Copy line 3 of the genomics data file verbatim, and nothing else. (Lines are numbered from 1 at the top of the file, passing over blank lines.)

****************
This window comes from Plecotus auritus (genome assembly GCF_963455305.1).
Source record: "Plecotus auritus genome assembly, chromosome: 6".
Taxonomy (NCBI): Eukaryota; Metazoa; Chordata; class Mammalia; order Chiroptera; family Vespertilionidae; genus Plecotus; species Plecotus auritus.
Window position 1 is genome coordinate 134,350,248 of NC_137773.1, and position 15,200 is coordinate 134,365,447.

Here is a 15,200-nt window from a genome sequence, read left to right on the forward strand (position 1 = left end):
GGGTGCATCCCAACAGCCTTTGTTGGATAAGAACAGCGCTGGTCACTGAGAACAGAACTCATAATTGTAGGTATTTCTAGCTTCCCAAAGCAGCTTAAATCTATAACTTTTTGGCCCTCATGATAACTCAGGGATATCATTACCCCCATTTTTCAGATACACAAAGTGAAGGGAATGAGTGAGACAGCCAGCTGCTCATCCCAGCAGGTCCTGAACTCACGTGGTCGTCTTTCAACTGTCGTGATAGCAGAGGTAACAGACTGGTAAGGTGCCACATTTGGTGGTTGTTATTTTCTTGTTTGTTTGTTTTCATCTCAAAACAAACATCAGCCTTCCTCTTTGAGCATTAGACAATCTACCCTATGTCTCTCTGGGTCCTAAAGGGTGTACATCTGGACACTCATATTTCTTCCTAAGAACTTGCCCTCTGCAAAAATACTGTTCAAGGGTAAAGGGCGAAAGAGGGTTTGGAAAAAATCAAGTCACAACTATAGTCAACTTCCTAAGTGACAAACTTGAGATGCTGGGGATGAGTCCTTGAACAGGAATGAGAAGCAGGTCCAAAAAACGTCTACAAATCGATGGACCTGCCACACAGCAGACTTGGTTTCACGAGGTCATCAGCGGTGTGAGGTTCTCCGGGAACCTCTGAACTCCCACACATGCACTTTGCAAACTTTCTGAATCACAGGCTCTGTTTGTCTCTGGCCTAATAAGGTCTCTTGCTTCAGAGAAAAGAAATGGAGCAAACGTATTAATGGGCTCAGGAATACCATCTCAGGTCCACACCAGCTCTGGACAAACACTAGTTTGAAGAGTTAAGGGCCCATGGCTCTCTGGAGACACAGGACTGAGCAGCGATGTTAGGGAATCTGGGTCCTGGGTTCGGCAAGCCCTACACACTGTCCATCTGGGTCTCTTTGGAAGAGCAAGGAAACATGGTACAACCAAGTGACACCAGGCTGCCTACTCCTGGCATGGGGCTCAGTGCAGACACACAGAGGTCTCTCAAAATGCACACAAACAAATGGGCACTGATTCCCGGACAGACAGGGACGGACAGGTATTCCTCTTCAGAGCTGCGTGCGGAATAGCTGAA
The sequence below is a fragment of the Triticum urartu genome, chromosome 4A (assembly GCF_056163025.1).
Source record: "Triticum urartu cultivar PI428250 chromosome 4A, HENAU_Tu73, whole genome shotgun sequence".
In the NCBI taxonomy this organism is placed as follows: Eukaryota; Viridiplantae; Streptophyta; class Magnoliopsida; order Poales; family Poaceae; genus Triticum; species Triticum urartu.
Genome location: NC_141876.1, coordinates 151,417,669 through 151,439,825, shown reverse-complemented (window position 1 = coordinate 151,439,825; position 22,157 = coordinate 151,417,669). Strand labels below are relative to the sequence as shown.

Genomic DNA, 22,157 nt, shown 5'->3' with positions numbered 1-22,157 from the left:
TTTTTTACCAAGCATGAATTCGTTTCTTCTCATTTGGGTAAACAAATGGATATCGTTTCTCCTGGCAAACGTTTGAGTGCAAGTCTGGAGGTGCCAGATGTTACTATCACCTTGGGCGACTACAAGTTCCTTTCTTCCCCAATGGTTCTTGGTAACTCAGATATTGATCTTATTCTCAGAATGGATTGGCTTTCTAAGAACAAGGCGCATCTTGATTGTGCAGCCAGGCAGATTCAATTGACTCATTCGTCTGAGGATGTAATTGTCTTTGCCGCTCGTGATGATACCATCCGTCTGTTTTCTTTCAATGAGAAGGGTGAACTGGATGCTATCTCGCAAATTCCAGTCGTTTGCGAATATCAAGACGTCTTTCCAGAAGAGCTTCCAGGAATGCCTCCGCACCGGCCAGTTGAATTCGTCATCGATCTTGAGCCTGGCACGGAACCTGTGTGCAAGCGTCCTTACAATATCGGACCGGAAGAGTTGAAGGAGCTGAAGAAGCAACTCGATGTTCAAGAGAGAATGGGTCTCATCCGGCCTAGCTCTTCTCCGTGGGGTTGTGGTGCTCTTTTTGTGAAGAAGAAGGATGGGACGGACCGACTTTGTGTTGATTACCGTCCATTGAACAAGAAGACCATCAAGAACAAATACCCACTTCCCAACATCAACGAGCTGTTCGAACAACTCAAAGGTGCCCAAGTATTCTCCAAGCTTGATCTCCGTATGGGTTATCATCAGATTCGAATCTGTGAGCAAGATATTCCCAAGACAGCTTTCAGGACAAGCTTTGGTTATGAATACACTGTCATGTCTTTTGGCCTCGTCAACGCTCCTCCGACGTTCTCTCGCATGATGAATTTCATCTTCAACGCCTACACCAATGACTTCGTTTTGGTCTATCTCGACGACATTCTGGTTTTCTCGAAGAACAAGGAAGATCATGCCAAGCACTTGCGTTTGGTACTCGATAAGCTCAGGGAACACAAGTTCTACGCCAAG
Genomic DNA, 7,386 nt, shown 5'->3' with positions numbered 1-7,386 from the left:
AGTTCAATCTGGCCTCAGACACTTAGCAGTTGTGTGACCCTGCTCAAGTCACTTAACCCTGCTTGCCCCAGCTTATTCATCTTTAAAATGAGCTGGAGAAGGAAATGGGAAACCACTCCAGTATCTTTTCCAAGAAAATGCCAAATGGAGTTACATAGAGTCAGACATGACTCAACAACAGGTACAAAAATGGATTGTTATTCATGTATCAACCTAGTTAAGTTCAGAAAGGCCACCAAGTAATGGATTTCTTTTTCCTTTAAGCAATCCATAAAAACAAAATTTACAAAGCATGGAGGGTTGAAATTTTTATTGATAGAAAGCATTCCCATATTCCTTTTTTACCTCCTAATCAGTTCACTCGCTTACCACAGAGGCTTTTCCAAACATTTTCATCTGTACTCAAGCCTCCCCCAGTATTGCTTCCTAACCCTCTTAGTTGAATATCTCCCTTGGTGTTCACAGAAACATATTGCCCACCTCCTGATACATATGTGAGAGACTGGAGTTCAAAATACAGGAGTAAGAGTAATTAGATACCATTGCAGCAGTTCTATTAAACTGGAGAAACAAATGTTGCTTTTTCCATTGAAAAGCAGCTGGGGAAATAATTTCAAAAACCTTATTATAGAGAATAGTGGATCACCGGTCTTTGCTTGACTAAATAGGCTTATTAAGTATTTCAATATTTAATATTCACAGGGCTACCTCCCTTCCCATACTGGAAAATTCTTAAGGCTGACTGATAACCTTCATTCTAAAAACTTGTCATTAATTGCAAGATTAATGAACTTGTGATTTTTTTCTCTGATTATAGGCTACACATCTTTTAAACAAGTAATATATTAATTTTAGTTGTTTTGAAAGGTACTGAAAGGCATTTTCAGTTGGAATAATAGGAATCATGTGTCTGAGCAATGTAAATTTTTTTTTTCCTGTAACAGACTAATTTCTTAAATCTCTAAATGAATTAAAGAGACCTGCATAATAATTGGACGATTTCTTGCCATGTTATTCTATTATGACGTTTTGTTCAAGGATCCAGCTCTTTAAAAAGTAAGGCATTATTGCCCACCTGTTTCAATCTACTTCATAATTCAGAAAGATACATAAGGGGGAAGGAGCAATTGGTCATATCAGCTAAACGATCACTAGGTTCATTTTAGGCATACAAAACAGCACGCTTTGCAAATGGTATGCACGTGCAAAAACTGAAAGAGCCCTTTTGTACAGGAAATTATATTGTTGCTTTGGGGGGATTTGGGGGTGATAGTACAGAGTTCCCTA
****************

Taxonomy (NCBI): Eukaryota; Metazoa; Chordata; class Mammalia; order Chiroptera; family Vespertilionidae; genus Plecotus; species Plecotus auritus.